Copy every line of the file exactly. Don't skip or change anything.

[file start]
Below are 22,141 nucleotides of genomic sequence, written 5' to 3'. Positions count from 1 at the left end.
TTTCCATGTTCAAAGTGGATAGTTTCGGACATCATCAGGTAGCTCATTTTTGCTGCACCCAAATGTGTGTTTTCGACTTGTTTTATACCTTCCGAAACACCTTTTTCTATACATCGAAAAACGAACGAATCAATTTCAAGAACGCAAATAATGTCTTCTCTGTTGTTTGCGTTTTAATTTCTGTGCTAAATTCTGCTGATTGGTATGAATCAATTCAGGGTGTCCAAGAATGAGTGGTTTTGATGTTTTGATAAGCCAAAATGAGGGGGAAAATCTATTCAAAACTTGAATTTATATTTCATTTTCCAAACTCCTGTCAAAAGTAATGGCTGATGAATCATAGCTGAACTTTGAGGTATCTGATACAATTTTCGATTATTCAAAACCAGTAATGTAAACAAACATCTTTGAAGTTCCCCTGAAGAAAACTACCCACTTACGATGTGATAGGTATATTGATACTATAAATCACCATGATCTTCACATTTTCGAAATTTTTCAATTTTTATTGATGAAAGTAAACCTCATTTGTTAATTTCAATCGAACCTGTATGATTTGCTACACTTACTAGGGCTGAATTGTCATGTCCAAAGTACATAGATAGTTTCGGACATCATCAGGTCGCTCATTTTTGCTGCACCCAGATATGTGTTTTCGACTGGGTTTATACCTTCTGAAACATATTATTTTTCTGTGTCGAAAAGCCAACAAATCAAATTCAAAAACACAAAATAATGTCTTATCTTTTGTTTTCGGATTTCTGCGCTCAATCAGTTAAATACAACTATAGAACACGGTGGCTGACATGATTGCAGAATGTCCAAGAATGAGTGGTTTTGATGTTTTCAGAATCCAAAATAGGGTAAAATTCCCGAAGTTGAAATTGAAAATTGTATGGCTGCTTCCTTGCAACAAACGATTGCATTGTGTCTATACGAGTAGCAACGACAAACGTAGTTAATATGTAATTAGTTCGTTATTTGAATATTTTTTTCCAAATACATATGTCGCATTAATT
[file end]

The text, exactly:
Below are 22,141 nucleotides of genomic sequence, written 5' to 3'. Positions count from 1 at the left end.
TTTCCATGTTCAAAGTGGATAGTTTCGGACATCATCAGGTAGCTCATTTTTGCTGCACCCAAATGTGTGTTTTCGACTTGTTTTATACCTTCCGAAACACCTTTTTCTATACATCGAAAAACGAACGAATCAATTTCAAGAACGCAAATAATGTCTTCTCTGTTGTTTGCGTTTTAATTTCTGTGCTAAATTCTGCTGATTGGTATGAATCAATTCAGGGTGTCCAAGAATGAGTGGTTTTGATGTTTTGATAAGCCAAAATGAGGGGGAAAATCTATTCAAAACTTGAATTTATATTTCATTTTCCAAACTCCTGTCAAAAGTAATGGCTGATGAATCATAGCTGAACTTTGAGGTATCTGATACAATTTTCGATTATTCAAAACCAGTAATGTAAACAAACATCTTTGAAGTTCCCCTGAAGAAAACTACCCACTTACGATGTGATAGGTATATTGATACTATAAATCACCATGATCTTCACATTTTCGAAATTTTTCAATTTTTATTGATGAAAGTAAACCTCATTTGTTAATTTCAATCGAACCTGTATGATTTGCTACACTTACTAGGGCTGAATTGTCATGTCCAAAGTACATAGATAGTTTCGGACATCATCAGGTCGCTCATTTTTGCTGCACCCAGATATGTGTTTTCGACTGGGTTTATACCTTCTGAAACATATTATTTTTCTGTGTCGAAAAGCCAACAAATCAAATTCAAAAACACAAAATAATGTCTTATCTTTTGTTTTCGGATTTCTGCGCTCAATCAGTTAAATACAACTATAGAACACGGTGGCTGACATGATTGCAGAATGTCCAAGAATGAGTGGTTTTGATGTTTTCAGAATCCAAAATAGGGTAAAATTCCCGAAGTTGAAATTGAAAATTGTATGGCTGCTTCCTTGCAACAAACGATTGCATTGTGTCTATACGAGTAGCAACGACAAACGTAGTTAATATGTAATTAGTTCGTTATTTGAATATTTTTTTCCAAATACATATGTCGCATTAATT